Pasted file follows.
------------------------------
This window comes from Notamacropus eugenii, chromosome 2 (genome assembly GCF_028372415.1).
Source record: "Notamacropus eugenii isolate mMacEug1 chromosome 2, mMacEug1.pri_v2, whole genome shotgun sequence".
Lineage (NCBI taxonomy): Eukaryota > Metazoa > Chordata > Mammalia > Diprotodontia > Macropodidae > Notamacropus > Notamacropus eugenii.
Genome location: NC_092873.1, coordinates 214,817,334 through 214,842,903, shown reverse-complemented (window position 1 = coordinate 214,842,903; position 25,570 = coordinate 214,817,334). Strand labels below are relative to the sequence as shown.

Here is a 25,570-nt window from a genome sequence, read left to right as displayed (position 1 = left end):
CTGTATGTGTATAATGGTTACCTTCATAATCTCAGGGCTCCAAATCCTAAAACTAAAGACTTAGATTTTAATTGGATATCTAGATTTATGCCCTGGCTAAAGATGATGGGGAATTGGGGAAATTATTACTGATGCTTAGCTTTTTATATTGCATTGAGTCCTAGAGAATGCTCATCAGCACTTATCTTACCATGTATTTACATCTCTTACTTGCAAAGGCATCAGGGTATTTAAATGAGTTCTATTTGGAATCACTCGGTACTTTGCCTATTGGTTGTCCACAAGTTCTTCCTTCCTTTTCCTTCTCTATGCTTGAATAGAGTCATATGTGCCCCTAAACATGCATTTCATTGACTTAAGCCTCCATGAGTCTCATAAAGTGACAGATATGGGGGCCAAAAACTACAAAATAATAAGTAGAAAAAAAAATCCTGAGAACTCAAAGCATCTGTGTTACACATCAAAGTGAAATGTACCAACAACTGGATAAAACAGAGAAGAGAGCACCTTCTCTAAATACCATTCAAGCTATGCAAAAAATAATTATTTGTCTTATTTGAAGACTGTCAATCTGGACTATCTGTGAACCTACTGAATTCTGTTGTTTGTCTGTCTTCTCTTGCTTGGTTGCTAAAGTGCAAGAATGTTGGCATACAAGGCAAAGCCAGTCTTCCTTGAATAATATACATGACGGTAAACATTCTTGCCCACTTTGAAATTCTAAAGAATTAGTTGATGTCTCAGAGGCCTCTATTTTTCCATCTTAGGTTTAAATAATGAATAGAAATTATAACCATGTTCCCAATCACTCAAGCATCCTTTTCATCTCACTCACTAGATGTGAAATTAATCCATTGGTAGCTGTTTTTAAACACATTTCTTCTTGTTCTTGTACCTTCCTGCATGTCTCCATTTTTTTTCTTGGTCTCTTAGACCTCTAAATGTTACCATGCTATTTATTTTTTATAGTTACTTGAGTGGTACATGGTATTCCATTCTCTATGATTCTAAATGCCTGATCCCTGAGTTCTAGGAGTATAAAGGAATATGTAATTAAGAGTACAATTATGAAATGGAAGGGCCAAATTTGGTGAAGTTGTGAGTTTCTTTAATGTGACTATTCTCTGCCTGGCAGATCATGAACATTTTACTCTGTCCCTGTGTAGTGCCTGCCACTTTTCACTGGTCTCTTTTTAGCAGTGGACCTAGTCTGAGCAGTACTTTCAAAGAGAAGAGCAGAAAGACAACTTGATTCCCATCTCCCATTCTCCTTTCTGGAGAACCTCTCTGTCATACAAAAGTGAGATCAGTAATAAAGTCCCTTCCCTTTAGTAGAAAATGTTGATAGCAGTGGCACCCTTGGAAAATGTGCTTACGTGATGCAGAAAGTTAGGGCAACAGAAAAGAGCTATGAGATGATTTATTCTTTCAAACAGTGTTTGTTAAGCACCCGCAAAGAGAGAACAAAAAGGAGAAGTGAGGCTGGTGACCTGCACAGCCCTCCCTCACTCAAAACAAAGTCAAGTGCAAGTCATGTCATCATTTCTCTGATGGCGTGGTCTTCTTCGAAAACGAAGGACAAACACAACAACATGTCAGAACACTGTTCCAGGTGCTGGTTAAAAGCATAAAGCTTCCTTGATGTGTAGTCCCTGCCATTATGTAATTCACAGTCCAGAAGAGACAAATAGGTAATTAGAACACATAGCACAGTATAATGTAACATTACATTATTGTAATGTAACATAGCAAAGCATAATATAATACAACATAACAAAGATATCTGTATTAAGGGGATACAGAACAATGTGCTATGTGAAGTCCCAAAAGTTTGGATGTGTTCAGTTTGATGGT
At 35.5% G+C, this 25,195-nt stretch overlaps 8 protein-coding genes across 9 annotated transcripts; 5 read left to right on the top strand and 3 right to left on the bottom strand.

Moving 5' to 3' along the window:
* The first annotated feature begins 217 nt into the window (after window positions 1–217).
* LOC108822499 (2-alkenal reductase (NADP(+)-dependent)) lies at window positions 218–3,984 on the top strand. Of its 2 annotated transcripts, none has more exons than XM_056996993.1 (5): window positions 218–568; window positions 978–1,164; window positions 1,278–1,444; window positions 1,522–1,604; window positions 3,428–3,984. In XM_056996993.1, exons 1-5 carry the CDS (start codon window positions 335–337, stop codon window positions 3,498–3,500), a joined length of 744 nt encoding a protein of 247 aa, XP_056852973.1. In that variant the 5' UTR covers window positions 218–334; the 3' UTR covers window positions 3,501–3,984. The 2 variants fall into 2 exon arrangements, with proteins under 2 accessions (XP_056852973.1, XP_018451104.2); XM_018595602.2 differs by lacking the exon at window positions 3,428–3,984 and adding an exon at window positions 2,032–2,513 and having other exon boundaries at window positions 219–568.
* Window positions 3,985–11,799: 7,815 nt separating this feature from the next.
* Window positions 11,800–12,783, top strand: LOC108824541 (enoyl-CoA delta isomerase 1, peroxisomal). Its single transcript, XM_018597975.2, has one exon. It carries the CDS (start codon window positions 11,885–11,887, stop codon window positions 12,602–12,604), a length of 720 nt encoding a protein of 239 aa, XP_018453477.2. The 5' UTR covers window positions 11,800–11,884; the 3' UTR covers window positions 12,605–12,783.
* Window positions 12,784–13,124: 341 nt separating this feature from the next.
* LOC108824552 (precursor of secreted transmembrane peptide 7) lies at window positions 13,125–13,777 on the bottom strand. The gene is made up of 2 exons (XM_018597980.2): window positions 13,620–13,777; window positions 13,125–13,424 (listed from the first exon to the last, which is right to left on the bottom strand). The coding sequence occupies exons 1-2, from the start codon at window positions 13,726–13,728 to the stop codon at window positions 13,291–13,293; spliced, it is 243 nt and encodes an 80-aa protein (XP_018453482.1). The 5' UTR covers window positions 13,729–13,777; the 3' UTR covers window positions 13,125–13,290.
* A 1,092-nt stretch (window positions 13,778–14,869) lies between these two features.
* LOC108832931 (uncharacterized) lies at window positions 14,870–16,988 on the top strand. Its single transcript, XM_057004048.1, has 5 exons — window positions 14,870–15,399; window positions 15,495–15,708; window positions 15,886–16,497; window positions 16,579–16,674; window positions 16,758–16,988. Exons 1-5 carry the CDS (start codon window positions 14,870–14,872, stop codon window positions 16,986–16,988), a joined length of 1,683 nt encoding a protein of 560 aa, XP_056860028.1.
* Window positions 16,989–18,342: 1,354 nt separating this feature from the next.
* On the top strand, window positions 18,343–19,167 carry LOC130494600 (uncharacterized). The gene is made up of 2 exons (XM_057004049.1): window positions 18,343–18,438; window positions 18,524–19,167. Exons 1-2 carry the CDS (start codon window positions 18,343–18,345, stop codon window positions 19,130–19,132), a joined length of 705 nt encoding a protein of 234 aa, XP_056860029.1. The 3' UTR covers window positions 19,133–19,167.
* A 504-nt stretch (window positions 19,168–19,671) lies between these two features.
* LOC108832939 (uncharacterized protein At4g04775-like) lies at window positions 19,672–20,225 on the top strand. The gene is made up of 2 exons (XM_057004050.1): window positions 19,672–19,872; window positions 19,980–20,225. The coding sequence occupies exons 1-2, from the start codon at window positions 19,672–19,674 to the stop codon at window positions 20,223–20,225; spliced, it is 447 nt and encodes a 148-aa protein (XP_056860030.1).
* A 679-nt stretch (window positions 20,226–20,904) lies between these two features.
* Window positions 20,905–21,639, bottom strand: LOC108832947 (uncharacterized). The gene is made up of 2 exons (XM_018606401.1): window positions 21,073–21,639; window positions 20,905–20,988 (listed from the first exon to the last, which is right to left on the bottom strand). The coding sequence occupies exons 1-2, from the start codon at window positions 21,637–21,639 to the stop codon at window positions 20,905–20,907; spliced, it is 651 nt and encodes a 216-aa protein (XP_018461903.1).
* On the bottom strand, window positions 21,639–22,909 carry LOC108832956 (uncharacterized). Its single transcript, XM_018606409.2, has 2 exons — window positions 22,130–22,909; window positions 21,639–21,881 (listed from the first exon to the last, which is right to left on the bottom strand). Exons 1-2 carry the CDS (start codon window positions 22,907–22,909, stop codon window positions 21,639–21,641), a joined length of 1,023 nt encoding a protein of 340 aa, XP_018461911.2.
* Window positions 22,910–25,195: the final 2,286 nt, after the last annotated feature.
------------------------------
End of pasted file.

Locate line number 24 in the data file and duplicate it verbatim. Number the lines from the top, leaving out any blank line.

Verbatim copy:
* Window positions 22,910–25,195: the final 2,286 nt, after the last annotated feature.